Sunday, April 17, 2005

My last days in DC: Saturday

Aside from Lauren and Kate leaving without really saying goodbye to me, this day was dull right up till 5:00, when I left the apartment for the Nationals game.

There were eight of us, Me, my friend Scott, Joe, two of his friends, Jessie, and two of her sisters.

Count em if you must, but it might be easier to trust me.

Joe arranged tickets for us all in a nice row of eight seats on the upper deck, and we sat there after arriving a good hour before the game started. Scott, to show gratitude for me buying his ticket, bought me a beer. As he put it, it's baseball. You have to have beer.

I wasn't surprised to get it in a plastic bottle. That's what they do so they don't have to worry about broken glass everywhere. But I still griped, glass is always better for beer, in my honest opinion.

The whining stopped after a sip or two. It was ice cold, beyond delicious, perhaps beer and baseball just make each other better.

We watched with great interest as they soaked down the infield dirt, with a team of guys holding the hose off the ground to keep the grass pristine. We just sat, speaking from time time, but mostly staring intently at a prestigous landscaping job. You could consider it akin to watching the Zamboni at a hockey game.

Scott later joked that it's the means by which new players are grown.

Then a Gospel choir from Howard University walked out and sang a couple of hymns. At least we all assume that's what they did. Whatever they were doing, all we heard through the PA system at RFK stadium, well, wasn't all that worthy of the Lord. (the fault of the PA system, not the choir). Maybe it would've helped if they'd had spelled "Gospel choir" right on the Jumbotron instead of "The Howard University Gosple Choir."

They did get the PA system right for the national anthem, fortunately, and their rendition was brilliant.

At first, I had trouble deciding who to cheer for. I could root for the Nationals, or I could cheer for the Diamondbacks. I'm not sure why I had trouble with that decision, but since I'd been a resident of the District for over 3 months, I concluded they were my home team.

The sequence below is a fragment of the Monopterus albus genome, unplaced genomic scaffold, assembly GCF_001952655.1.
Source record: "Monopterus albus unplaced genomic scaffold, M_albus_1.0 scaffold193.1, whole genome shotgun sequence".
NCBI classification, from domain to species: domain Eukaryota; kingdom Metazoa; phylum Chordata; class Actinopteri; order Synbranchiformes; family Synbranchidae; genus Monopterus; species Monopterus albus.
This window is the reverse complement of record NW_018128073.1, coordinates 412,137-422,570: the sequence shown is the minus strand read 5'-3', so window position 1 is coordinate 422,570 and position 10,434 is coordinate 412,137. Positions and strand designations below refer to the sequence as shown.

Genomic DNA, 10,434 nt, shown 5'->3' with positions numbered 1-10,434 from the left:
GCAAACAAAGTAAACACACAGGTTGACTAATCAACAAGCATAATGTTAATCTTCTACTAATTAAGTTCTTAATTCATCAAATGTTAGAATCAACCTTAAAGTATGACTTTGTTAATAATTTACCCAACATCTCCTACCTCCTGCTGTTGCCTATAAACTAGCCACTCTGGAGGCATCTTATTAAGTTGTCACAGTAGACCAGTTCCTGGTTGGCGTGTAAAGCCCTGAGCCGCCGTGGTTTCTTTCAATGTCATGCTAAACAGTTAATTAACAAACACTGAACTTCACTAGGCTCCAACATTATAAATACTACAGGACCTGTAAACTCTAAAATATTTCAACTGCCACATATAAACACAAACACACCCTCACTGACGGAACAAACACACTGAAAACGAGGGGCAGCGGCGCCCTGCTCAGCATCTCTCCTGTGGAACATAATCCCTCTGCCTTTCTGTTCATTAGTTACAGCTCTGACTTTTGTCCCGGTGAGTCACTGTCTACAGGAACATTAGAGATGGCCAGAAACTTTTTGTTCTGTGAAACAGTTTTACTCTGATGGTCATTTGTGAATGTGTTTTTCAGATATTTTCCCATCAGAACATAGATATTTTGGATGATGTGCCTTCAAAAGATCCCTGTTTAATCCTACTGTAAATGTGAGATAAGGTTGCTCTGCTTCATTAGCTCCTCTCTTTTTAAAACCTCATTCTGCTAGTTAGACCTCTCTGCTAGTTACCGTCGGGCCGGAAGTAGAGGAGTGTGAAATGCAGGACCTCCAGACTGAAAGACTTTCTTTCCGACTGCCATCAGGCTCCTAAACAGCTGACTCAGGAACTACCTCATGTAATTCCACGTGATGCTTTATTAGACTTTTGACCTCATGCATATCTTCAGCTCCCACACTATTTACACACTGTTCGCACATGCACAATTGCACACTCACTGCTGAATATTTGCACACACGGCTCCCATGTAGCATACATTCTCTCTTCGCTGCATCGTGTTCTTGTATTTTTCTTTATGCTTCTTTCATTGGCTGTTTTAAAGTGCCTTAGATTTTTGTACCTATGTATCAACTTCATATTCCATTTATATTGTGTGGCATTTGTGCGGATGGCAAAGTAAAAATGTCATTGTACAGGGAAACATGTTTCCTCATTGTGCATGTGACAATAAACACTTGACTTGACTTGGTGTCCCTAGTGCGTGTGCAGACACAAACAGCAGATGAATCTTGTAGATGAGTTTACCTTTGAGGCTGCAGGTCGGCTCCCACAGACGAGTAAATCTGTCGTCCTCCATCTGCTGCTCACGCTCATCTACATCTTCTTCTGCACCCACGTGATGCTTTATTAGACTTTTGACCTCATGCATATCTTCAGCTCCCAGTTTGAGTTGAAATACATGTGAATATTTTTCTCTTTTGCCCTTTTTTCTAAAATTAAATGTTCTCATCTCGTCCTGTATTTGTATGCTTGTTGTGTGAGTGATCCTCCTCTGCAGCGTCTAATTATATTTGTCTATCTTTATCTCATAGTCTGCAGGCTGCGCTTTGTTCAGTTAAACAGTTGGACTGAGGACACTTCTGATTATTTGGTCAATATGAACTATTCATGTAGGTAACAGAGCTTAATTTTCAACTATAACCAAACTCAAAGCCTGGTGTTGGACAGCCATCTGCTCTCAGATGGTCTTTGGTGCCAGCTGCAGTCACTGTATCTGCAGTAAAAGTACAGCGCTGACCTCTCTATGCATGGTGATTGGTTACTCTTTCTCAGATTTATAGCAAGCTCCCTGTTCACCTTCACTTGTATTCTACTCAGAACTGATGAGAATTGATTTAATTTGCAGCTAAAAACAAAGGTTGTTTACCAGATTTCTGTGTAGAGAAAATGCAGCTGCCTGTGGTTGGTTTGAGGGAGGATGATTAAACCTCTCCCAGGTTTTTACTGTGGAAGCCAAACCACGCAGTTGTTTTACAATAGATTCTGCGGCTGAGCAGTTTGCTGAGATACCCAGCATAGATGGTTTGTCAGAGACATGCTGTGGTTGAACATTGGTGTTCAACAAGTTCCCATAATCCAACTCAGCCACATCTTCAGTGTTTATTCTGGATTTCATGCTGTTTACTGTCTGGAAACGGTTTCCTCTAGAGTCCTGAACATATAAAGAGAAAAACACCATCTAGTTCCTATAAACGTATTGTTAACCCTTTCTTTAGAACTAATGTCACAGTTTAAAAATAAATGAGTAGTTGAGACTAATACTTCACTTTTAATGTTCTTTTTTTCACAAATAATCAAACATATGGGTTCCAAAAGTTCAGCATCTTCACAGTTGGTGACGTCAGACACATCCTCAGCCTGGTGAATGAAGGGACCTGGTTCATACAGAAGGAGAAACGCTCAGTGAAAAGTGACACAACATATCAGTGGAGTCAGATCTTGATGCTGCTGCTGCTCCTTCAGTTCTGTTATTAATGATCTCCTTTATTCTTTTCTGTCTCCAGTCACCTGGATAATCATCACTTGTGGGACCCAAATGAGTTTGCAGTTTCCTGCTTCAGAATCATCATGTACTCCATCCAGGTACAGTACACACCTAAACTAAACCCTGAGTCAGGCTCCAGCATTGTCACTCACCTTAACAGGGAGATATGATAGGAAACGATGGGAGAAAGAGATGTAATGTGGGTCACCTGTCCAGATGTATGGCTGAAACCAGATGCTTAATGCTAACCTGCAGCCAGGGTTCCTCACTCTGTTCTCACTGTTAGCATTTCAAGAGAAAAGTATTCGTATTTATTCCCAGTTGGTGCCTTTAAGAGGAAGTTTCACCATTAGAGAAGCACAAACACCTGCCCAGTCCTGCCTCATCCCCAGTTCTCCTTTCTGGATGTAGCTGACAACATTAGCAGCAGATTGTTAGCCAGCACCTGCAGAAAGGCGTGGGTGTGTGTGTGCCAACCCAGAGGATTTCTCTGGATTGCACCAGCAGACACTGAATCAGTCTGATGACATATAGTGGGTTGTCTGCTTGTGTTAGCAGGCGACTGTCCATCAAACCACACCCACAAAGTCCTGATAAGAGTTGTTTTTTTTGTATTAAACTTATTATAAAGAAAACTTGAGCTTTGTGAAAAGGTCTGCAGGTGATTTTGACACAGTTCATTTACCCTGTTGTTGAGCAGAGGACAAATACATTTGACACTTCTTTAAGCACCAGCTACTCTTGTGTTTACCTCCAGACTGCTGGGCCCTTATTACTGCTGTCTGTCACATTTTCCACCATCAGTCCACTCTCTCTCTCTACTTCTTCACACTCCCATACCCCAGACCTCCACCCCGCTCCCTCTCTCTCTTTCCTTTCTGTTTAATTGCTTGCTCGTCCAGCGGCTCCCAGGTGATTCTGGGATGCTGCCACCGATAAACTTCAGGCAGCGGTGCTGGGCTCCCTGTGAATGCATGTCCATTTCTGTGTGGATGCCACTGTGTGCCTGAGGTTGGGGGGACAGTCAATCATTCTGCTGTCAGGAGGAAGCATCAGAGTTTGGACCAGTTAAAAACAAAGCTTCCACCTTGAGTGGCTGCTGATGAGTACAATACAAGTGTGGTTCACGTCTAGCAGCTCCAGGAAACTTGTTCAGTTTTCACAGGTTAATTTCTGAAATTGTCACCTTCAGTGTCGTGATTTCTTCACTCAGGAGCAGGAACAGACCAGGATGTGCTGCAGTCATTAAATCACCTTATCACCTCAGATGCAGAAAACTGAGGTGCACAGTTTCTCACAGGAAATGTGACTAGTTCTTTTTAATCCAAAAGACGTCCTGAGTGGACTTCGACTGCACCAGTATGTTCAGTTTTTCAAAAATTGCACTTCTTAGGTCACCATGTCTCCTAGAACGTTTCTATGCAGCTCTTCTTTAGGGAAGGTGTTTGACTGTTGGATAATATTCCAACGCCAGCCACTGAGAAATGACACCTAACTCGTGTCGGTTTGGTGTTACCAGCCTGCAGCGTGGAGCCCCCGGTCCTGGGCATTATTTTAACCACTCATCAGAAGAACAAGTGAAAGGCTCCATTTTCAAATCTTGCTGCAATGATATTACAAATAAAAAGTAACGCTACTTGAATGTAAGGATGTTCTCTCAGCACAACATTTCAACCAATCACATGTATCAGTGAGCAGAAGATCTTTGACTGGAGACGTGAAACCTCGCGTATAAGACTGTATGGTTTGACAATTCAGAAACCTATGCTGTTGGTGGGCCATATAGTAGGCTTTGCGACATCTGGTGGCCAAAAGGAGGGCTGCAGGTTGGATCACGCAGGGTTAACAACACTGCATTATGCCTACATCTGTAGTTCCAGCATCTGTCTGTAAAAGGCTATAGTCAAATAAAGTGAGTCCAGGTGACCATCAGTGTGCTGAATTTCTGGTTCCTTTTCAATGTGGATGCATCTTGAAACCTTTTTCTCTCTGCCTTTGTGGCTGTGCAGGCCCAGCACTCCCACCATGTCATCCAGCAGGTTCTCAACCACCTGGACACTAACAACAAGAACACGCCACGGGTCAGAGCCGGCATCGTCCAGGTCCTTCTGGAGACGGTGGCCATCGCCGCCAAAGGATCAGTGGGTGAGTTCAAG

The feeling of being in that stadium with 34,000 other fans was amazing, the aroma of beer and nachos permeated the stands while the soft and ever-changing roar of the fans was both soothing and energizing.

By the way, this was my first ever Major-league baseball game.

After 6-7 innings in the nosebleed section, Jessie's sister Debbie talked Scott and I into trying to fill some of the open seats near the field. We waltzed on down like we knew where we going, and took up three lovely seats that were sorta-behind the catcher.

As Scott said, no one will bother you if you look like you know where you're going... and you can go anywhere you please if you're wearing a hard hat.

And then, right after we sat down less than 20 rows from the field, the nationals got 5 or so runs in one inning. Debbie said we were good luck, and I'm more than willing to take some credit for the scores.

Pretty soon, the game was over with the Nationals winning 9-3, and we made a mad rush to the Metro, swam our way through the river of people, and got onto one of the first trains. I wound up pulling one poor soul aboard so he wouldn't get nailed by the closing doors. He should've tipped me.

We made it back to my apartment, hung for a couple hours and ate some pizza before parting ways.

I got to sleep around 1, my alarm was set for 6:30 to get me up and going for my flight home to Kansas.


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